Whether such scores as above can fairly distill the fantastically complicated operations of a hospital into a simple number valid enough to determine payments is in my mind an unproven hypothesis. Even if it were, is taking away resources going to make things better or worse? It is not that I think that the various quality or performance indicators being used here are without value— indeed, they are important objective outcome measures that we need more of. Hospitals with high infection rates need to do better or explain themselves. Similarly, hospitals with high rates of bed sores, wound dehiscence, postoperative infections, or falls are being shown where they need to be better. Patients with a choice or their payers should be watching how hospitals react to their ratings. Increased clinical transparency is here for good.
Some of my readers may interpret my concerns about the validity or utility of current comprehensive quality-scoring systems as a reason to ignore them altogether, or at least not to attach any undue negative connotation to a poor showing. I cannot let every hospital off the hook so easily. As long as some hospitals continue to brag about the good ratings they might have received from Medicare or one of the many other quality-evaluating organizations, they get little sympathy from me when they get an unfavorable rating, nor should they from my readers.
Peter Hasselbacher, MD
Emeritus Professor of Medicine, UofL
December 29, 2014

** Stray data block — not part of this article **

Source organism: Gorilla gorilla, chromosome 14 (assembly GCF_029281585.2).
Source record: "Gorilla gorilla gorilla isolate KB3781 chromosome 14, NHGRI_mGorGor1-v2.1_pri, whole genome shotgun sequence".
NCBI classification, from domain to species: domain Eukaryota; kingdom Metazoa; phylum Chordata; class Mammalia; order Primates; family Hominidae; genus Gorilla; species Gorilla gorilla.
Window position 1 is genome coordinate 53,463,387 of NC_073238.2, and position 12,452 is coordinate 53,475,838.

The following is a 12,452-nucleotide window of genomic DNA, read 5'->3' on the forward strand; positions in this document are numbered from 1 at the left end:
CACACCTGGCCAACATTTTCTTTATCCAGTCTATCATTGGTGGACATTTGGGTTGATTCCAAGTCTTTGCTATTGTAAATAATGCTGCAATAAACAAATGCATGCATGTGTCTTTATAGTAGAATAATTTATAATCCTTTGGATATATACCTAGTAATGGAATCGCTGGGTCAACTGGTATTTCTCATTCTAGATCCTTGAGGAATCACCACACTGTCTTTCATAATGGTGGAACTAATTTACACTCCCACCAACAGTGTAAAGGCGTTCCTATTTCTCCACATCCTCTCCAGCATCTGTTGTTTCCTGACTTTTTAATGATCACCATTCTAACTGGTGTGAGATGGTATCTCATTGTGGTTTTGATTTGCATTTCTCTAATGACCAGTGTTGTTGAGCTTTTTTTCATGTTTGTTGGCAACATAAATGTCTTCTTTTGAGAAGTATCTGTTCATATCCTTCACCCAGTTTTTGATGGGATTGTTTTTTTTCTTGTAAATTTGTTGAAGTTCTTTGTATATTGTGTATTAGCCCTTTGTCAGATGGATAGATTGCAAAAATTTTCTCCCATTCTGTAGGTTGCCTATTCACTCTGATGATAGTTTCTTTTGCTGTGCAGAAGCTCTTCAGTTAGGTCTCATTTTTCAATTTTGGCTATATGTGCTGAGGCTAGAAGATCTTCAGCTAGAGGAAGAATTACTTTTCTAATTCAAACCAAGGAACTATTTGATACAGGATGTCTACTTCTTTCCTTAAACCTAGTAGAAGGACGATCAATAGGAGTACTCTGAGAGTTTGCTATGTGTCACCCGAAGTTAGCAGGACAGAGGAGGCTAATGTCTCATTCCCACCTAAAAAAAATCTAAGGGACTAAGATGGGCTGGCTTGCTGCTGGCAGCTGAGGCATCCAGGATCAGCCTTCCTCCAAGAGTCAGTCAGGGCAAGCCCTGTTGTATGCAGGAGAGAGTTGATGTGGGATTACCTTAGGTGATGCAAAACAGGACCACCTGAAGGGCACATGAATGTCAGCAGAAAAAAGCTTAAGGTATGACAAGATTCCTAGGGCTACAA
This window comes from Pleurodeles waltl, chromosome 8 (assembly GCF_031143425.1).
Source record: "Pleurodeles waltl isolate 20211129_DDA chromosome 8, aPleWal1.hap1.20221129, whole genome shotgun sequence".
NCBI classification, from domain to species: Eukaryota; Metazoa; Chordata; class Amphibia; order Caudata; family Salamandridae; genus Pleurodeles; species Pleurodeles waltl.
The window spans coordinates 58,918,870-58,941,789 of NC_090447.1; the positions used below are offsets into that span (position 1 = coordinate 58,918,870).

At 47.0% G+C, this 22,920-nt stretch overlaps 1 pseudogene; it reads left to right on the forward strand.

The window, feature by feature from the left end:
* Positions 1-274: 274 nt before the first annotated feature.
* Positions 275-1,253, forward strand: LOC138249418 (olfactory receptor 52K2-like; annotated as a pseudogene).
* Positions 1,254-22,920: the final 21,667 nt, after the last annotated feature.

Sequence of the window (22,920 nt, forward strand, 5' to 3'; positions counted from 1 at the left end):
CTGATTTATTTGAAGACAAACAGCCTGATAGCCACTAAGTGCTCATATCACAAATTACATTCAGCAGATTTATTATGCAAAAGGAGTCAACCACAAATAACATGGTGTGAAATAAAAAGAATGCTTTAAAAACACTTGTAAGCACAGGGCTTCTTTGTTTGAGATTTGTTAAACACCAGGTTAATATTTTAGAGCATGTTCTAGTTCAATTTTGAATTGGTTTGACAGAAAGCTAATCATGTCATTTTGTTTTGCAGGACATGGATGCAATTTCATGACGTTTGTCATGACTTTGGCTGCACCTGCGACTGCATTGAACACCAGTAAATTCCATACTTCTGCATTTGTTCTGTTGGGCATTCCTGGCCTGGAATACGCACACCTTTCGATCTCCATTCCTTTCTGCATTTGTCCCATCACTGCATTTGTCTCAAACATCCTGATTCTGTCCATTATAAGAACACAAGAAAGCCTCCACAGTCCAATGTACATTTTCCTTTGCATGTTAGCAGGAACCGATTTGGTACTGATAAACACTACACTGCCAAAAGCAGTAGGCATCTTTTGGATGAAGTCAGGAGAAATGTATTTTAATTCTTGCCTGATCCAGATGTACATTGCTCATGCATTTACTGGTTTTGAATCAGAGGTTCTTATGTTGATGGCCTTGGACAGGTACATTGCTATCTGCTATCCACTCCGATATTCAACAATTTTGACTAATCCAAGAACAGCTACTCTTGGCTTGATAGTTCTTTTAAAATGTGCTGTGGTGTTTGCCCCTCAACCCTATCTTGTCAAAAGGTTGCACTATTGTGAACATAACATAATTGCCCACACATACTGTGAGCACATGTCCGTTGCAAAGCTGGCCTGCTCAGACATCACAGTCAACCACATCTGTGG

Why was a HAC cutoff chosen that penalized fewer than the worst 25% of hospitals?
Recall that there was some confusion, indeed errors in national reporting on how many hospitals received the 1% penalty. According to “Table 17” in which CMS gives its official notice of penalized hospitals, 3300 eligible acute care hospitals received a HAC score and 724 of these (21.9%) were awarded the 1% reduction. The average score of all was 5.41 and the 75th percentile was at 7.0. By statute and regulation, CMS may apply the 1% penalty to the “worst performing quartile” with respect to risk-adjusted HAC quality measures. This is not the same as dinging the the top 25% of hospitals with the worst scores which would be 825 hospitals! (I think I got this right!)
The 75th percentile of the scores themselves, above which the penalty would apply, was 7.0 . However, because there were so many hospitals (143) with a score of exactly 7.0, if all hospitals with 7.0 or more were penalized, the total number (867) would exceed 25% of all eligible hospitals. By virtue of the way the total HAC score is constructed, and with so many Domain 2 scores missing, there were only 187 different discrete scores awarded of which a disproportionate number were simple integers. A score of 7 was the single most common one. CMS may have anticipated this result and has been careful to state that a top quartile “may be subject to a 1% penalty.” As far as I am aware, the law does not prohibit CMS from penalizing more than 25% of all hospitals, but it would make for bad press and angry providers. Given that this is the first year of the program’s full implementation, the solution chosen seems reasonable.
I thank Jordan Rau of Kaiser Health News for this illumination!